BOSTON—Despite the obvious differences in technology interests between Gen X, Gen Y or the upcoming Gen Alpha, there seems to be a common thread in getting just about any aged employee to use Web 2.0 technologies: Build it and they will come—for the most part.
Following the rule that if it takes more than two pizzas to feed the team, the teams too big, Toby Redshaw, corporate vice president of IT strategy, architecture and e-business at Motorola, took a few developers and built a Web 2.0 platform for Motorola employees.
The concept began with the notion of fixing a disastrous electronic filing system (employees had to hire a detective to find anything in it, according to Redshaw) and ended with a platform that enables the creation of blogs, wikis, tags and enterprise search. The result has been nothing short of a communication breakthrough at Motorola.
"The whole company runs on Web 2.0. We have 4,400 blogs and 4,200 wikis," said Redshaw. "It really does work. It actually lets people see new relationships…and see what other smart people have done. The key is that it just has to be so easy to use that the adoption curve goes [straight up]. People vote with clicks. We didnt have to train anybody; we didnt have to explain it."
Redshaw said that rather than an age bias, he noticed more of an executive level bias to collaborative efforts: the higher up in the companys hierarchy the less social networking technologies get used. "Thats a good thing," he said. "The real work gets done not in the board room."
Redshaw along with Mike Fratesi, communications product manager turned solutions marketing manager at Cisco, and Oliver Young, an analyst with Forrester, participated in a June 20 panel discussion at the Enterprise 2.0 conference here in Boston.
The topic of discussion: How to build an Enterprise 2.0 platform that employees will actually use. The discussion set out to test the theory that only younger people—the twenty-somethings just entering the work force—are more likely to utilize Web 2.0 technologies than the older "leathery veterans" of business.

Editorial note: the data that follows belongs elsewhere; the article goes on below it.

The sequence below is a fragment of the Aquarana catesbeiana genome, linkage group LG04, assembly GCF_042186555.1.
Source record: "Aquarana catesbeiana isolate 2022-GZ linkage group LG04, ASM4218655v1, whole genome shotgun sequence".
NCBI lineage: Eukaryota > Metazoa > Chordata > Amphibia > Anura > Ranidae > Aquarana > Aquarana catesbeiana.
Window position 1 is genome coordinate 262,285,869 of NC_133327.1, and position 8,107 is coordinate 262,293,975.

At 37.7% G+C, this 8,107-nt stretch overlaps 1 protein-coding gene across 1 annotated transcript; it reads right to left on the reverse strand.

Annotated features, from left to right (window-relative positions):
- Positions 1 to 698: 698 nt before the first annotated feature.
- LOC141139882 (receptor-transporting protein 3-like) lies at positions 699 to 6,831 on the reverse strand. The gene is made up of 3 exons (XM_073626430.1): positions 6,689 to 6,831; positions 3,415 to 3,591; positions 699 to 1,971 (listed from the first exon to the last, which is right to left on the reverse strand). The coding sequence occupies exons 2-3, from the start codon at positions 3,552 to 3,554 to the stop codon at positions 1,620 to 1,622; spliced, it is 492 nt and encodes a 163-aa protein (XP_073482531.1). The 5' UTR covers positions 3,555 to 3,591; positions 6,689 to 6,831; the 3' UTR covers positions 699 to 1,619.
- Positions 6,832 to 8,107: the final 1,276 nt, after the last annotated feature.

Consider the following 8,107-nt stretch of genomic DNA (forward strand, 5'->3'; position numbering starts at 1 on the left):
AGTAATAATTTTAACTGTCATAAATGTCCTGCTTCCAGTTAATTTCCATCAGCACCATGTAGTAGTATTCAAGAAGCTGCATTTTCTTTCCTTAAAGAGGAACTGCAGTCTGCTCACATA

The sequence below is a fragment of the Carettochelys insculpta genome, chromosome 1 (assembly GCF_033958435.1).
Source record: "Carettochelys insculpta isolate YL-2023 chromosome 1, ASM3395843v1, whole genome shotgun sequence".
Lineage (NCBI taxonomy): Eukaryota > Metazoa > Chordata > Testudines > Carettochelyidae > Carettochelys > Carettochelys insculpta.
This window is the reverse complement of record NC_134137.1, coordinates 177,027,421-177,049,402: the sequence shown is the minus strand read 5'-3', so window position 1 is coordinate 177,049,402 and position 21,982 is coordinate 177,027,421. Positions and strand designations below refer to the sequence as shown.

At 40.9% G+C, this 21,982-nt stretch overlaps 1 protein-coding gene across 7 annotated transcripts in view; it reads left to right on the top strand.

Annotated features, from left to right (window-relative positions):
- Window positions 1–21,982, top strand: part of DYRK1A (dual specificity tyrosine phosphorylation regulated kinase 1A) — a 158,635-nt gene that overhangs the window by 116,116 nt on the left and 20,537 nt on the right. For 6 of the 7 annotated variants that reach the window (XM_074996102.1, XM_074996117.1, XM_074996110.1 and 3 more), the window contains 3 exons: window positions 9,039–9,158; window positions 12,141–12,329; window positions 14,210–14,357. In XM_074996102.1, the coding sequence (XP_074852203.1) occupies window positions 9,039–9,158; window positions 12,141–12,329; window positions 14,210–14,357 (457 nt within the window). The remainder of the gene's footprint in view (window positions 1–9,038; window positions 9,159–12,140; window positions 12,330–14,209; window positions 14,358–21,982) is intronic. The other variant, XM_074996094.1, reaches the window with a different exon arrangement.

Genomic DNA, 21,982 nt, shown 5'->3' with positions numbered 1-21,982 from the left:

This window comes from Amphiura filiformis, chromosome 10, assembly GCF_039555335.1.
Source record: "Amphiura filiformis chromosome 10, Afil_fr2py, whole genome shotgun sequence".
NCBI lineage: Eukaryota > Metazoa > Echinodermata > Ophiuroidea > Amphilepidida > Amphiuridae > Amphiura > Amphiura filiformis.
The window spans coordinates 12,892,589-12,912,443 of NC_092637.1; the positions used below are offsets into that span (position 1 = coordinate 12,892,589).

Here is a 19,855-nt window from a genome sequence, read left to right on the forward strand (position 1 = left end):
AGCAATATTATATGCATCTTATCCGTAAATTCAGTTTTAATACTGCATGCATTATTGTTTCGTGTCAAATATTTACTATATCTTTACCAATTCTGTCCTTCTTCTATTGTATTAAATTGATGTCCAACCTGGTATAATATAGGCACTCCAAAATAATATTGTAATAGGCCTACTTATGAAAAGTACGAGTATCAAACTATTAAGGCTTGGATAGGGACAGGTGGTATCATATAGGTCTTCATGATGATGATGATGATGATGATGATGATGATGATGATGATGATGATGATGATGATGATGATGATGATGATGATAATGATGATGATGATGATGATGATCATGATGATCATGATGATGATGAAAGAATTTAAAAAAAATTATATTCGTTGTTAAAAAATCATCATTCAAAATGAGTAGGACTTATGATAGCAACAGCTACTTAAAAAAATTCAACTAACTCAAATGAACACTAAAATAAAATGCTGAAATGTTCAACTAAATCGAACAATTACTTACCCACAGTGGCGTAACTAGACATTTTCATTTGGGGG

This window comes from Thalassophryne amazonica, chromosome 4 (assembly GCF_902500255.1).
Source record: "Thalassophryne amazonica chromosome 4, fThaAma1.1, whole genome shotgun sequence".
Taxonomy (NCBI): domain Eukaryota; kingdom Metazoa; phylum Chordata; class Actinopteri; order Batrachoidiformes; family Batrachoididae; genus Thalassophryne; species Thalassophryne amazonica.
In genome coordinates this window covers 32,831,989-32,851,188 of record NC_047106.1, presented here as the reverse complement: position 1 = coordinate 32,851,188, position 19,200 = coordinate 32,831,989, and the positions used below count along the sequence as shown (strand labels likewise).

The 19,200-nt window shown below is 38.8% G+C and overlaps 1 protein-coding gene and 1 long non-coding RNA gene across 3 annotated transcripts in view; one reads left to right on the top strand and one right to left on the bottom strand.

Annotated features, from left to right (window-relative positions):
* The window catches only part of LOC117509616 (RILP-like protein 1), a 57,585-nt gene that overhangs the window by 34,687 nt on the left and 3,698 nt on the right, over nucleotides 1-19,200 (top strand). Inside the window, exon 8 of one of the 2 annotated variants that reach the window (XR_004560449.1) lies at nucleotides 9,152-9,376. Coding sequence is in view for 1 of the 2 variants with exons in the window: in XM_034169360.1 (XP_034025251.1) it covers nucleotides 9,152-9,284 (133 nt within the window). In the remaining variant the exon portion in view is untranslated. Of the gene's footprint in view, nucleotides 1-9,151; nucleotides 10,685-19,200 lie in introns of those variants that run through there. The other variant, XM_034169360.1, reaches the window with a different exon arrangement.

Cisco, which acquired WebEx earlier this year, is putting a huge emphasis on Web 2.0 technologies, both as an employee imperative and a sales team product. From the top down the company—backed by CEO John Chambers—implemented a new development group to focus on collaborative software (where WebEx will live) and is funding IT to implement collaborative technologies internally.
From the bottom up, Cisco is encouraging employees to create wikis for better project management, for example, and appointing knowledge managers to share their knowledge of Web 2.0 tools and techniques with their less in-the-know colleagues.
"We are fundamentally restructuring the company to a collaborative model," said Fratesi. "We are a large company; we are growing fast; and the only way to be successful is to delegate tasks."
While Motorola and Cisco both found that "old school" employees —those 40 and older—are some of the biggest adopters of Web 2.0 technologies, Forresters Young pointed out that there is a real age dichotomy among less tech savvy companies.
Young described a large insurance company working to get its employee base — 30 percent of whom are near retirement age — to adopt Web 2.0 technologies as facing a real struggle. He pointed out that among 18 to 21 year-olds in general, 37 percent of them are creating content either through a wiki or a blog. Conversely, among 41 to 50 year-olds, only 12 percent are creating content.